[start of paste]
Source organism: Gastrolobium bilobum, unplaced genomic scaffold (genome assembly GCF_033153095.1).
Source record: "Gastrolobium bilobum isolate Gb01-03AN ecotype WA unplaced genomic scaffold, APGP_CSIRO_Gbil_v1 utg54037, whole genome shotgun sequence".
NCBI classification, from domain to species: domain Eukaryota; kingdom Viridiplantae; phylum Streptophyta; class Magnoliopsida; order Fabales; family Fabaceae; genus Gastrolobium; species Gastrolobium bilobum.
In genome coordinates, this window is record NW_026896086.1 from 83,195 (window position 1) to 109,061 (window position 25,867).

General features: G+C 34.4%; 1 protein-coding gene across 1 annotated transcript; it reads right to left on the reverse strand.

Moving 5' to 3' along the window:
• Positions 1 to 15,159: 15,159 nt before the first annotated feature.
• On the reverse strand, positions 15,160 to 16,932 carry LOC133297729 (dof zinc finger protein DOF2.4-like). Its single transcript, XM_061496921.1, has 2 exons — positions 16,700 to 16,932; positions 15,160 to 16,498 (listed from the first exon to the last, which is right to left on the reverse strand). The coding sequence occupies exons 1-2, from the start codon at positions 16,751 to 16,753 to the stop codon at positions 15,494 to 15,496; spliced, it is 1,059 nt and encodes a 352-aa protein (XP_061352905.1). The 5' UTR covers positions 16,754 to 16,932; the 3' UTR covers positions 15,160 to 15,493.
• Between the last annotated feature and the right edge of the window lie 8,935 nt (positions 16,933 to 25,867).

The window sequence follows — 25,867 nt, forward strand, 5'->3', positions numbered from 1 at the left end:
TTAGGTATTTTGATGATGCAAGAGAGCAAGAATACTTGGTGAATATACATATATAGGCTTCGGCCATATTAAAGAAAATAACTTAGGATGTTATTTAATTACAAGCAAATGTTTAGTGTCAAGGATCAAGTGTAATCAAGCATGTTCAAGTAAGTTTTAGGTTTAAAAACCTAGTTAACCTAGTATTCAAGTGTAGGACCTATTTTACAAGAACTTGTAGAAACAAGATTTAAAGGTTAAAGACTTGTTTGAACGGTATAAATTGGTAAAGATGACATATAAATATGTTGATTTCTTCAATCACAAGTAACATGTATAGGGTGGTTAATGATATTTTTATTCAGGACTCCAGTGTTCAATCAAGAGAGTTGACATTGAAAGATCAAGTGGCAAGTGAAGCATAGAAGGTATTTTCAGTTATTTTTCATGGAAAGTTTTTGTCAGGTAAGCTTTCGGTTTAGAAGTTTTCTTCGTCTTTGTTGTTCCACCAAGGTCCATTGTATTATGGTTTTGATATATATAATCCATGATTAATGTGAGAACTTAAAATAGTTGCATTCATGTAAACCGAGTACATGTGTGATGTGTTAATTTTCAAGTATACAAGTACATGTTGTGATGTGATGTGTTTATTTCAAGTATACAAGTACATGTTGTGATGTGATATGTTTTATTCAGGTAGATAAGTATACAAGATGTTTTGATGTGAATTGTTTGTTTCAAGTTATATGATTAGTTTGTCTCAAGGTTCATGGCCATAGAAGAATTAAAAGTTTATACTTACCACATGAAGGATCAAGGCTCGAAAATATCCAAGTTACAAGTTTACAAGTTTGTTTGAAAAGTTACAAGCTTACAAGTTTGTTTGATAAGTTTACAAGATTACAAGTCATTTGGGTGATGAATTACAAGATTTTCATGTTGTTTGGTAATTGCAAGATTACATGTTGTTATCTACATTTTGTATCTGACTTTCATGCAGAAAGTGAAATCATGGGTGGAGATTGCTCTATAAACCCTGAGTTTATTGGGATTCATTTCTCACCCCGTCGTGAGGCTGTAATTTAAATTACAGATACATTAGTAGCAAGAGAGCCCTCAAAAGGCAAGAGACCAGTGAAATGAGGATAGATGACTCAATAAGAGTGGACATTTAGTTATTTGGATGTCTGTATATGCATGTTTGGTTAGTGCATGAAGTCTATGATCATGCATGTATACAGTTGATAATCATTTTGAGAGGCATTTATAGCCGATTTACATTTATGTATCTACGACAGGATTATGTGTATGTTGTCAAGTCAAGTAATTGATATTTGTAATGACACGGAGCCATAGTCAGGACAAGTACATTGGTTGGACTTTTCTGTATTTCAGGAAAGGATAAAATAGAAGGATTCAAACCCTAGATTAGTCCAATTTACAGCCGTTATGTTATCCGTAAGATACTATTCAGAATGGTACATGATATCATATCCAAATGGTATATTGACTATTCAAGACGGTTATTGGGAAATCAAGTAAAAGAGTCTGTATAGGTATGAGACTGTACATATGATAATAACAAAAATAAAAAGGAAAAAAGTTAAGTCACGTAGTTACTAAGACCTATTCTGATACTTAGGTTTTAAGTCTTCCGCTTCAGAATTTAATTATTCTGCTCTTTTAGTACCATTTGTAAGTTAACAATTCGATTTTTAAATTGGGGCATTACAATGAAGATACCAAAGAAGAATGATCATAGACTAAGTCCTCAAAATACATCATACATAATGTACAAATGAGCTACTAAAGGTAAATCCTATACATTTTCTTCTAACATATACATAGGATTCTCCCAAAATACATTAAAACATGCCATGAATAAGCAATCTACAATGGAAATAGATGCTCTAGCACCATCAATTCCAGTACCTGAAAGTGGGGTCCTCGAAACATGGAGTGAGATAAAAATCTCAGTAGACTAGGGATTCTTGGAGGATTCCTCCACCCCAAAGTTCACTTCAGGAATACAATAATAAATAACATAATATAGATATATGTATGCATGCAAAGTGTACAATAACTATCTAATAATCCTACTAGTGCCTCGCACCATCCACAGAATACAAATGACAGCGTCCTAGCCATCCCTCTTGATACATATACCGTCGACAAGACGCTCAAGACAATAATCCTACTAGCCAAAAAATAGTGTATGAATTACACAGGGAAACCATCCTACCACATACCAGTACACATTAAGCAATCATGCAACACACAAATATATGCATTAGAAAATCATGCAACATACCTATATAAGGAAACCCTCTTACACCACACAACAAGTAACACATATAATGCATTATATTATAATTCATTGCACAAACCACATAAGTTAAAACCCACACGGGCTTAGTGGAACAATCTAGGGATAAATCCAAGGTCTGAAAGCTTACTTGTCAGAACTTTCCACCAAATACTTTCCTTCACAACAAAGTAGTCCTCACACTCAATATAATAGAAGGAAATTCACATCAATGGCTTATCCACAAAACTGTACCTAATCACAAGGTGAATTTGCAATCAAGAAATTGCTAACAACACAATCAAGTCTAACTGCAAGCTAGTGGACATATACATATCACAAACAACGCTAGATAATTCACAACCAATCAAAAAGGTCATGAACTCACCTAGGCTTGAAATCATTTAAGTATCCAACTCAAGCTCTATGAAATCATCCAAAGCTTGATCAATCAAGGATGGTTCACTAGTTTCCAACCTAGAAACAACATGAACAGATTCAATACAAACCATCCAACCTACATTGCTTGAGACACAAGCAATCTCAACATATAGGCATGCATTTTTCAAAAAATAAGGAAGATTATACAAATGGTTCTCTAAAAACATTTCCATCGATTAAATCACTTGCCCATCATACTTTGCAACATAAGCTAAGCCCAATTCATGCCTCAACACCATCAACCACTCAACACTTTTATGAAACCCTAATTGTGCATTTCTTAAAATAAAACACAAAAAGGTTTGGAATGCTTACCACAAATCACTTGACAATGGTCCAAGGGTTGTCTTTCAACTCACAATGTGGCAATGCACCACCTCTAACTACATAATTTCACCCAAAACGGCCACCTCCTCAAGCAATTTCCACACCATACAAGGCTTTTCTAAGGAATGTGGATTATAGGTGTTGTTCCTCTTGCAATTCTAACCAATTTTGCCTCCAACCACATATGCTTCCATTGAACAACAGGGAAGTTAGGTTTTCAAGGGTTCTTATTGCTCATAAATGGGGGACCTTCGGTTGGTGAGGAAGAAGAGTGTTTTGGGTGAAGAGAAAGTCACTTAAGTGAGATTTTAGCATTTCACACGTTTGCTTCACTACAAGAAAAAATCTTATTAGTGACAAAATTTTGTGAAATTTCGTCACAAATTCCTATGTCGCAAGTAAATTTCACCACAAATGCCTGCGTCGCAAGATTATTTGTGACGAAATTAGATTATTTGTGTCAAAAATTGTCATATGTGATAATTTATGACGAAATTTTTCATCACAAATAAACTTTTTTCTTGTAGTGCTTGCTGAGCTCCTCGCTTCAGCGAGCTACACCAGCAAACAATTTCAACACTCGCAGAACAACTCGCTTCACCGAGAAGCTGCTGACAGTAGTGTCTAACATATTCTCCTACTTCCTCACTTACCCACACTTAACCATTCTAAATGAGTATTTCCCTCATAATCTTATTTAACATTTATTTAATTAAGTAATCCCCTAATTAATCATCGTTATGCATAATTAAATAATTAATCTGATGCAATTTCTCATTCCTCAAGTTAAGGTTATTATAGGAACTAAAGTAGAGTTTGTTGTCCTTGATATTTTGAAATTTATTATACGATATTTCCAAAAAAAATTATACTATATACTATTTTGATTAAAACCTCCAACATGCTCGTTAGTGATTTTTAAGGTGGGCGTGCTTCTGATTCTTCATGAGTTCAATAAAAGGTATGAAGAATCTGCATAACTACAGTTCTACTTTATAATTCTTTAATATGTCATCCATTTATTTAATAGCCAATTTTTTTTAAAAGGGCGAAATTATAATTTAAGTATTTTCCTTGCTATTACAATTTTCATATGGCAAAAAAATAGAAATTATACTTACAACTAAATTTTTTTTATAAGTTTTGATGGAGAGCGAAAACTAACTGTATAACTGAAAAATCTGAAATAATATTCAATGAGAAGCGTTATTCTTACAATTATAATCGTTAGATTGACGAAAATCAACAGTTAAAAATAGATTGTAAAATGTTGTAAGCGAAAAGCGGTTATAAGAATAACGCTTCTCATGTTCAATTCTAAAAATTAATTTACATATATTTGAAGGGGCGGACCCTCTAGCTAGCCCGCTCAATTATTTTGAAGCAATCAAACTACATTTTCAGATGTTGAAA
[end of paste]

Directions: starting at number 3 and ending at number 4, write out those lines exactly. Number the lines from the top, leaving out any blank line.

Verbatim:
NCBI classification, from domain to species: domain Eukaryota; kingdom Viridiplantae; phylum Streptophyta; class Magnoliopsida; order Fabales; family Fabaceae; genus Gastrolobium; species Gastrolobium bilobum.
In genome coordinates, this window is record NW_026896086.1 from 83,195 (window position 1) to 109,061 (window position 25,867).